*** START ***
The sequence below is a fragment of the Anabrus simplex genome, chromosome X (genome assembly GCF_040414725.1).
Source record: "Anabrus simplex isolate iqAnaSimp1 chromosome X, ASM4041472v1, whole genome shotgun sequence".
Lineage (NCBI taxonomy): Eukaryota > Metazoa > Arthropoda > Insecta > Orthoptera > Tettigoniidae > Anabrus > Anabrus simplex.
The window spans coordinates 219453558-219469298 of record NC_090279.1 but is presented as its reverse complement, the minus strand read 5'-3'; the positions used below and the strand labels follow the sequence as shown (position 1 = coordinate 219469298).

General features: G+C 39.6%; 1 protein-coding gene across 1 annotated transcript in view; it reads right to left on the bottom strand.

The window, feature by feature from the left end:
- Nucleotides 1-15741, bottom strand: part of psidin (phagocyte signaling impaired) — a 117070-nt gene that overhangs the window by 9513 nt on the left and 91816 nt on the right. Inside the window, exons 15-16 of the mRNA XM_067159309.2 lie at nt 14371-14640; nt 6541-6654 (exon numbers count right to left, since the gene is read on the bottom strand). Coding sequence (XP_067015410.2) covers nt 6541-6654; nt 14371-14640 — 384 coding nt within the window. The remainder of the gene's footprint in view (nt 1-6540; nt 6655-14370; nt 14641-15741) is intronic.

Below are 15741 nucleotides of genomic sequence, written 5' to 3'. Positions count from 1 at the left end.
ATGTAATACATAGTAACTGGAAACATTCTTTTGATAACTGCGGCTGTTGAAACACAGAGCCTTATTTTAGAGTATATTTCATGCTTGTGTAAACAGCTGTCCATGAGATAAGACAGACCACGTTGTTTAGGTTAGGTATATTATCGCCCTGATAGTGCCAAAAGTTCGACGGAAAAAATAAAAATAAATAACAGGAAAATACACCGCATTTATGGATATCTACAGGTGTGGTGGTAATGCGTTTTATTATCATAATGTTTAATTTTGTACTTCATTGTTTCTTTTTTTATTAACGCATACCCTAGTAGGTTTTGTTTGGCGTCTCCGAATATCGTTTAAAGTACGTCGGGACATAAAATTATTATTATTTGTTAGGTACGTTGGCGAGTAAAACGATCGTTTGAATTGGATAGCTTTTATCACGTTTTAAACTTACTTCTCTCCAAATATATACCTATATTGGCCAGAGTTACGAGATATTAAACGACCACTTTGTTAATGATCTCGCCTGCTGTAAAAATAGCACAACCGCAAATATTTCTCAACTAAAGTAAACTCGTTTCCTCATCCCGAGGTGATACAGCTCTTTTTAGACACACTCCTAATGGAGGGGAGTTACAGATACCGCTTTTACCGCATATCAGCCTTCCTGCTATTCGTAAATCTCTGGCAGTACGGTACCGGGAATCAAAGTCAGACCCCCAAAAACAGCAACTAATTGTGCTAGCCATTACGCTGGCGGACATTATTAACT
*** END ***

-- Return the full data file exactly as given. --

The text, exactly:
The sequence below is a fragment of the Anabrus simplex genome, chromosome X (genome assembly GCF_040414725.1).
Source record: "Anabrus simplex isolate iqAnaSimp1 chromosome X, ASM4041472v1, whole genome shotgun sequence".
Lineage (NCBI taxonomy): Eukaryota > Metazoa > Arthropoda > Insecta > Orthoptera > Tettigoniidae > Anabrus > Anabrus simplex.
The window spans coordinates 219453558-219469298 of record NC_090279.1 but is presented as its reverse complement, the minus strand read 5'-3'; the positions used below and the strand labels follow the sequence as shown (position 1 = coordinate 219469298).

General features: G+C 39.6%; 1 protein-coding gene across 1 annotated transcript in view; it reads right to left on the bottom strand.

The window, feature by feature from the left end:
- Nucleotides 1-15741, bottom strand: part of psidin (phagocyte signaling impaired) — a 117070-nt gene that overhangs the window by 9513 nt on the left and 91816 nt on the right. Inside the window, exons 15-16 of the mRNA XM_067159309.2 lie at nt 14371-14640; nt 6541-6654 (exon numbers count right to left, since the gene is read on the bottom strand). Coding sequence (XP_067015410.2) covers nt 6541-6654; nt 14371-14640 — 384 coding nt within the window. The remainder of the gene's footprint in view (nt 1-6540; nt 6655-14370; nt 14641-15741) is intronic.

Below are 15741 nucleotides of genomic sequence, written 5' to 3'. Positions count from 1 at the left end.
ATGTAATACATAGTAACTGGAAACATTCTTTTGATAACTGCGGCTGTTGAAACACAGAGCCTTATTTTAGAGTATATTTCATGCTTGTGTAAACAGCTGTCCATGAGATAAGACAGACCACGTTGTTTAGGTTAGGTATATTATCGCCCTGATAGTGCCAAAAGTTCGACGGAAAAAATAAAAATAAATAACAGGAAAATACACCGCATTTATGGATATCTACAGGTGTGGTGGTAATGCGTTTTATTATCATAATGTTTAATTTTGTACTTCATTGTTTCTTTTTTTATTAACGCATACCCTAGTAGGTTTTGTTTGGCGTCTCCGAATATCGTTTAAAGTACGTCGGGACATAAAATTATTATTATTTGTTAGGTACGTTGGCGAGTAAAACGATCGTTTGAATTGGATAGCTTTTATCACGTTTTAAACTTACTTCTCTCCAAATATATACCTATATTGGCCAGAGTTACGAGATATTAAACGACCACTTTGTTAATGATCTCGCCTGCTGTAAAAATAGCACAACCGCAAATATTTCTCAACTAAAGTAAACTCGTTTCCTCATCCCGAGGTGATACAGCTCTTTTTAGACACACTCCTAATGGAGGGGAGTTACAGATACCGCTTTTACCGCATATCAGCCTTCCTGCTATTCGTAAATCTCTGGCAGTACGGTACCGGGAATCAAAGTCAGACCCCCAAAAACAGCAACTAATTGTGCTAGCCATTACGCTGGCGGACATTATTAACT